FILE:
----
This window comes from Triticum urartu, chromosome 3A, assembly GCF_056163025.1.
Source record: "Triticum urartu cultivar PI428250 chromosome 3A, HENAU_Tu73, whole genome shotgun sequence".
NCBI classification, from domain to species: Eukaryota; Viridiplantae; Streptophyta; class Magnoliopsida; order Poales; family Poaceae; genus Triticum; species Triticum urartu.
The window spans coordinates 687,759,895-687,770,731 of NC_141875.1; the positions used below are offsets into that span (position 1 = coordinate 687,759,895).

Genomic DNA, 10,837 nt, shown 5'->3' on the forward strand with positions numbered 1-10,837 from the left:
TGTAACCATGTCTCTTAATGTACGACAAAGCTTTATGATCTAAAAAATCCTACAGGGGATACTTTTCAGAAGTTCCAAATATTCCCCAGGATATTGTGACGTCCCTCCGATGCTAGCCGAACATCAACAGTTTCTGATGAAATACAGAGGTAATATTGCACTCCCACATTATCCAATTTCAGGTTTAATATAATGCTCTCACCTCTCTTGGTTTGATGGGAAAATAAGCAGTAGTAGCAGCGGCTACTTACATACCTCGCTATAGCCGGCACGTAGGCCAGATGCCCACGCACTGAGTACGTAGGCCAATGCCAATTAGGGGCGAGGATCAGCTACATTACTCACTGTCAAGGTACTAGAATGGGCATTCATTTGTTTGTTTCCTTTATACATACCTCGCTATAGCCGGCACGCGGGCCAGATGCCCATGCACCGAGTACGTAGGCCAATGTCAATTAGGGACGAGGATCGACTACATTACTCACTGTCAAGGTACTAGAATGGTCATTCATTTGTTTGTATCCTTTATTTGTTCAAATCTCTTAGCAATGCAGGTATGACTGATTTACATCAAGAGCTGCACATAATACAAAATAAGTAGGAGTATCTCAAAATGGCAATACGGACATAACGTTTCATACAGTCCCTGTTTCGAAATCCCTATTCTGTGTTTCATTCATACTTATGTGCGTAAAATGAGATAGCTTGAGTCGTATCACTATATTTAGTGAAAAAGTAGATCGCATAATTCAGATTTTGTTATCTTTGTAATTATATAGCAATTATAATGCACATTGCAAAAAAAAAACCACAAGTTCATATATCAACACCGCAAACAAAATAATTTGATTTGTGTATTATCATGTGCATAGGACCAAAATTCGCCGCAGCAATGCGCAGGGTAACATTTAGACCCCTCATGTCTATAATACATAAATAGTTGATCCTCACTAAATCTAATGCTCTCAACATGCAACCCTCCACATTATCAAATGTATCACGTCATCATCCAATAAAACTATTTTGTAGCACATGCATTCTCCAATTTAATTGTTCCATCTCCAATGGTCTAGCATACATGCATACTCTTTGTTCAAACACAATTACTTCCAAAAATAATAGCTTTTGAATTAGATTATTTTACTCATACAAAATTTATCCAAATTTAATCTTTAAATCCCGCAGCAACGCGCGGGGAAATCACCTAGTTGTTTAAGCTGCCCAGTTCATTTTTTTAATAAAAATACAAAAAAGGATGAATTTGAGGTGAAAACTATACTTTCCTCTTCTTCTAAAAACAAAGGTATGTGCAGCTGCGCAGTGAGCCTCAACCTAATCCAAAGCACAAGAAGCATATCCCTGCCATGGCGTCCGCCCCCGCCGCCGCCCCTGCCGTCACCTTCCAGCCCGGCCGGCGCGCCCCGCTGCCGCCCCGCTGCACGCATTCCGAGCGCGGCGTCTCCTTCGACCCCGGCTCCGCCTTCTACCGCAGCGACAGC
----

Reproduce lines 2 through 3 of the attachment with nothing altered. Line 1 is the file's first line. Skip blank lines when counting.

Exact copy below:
Source record: "Triticum urartu cultivar PI428250 chromosome 3A, HENAU_Tu73, whole genome shotgun sequence".
NCBI classification, from domain to species: Eukaryota; Viridiplantae; Streptophyta; class Magnoliopsida; order Poales; family Poaceae; genus Triticum; species Triticum urartu.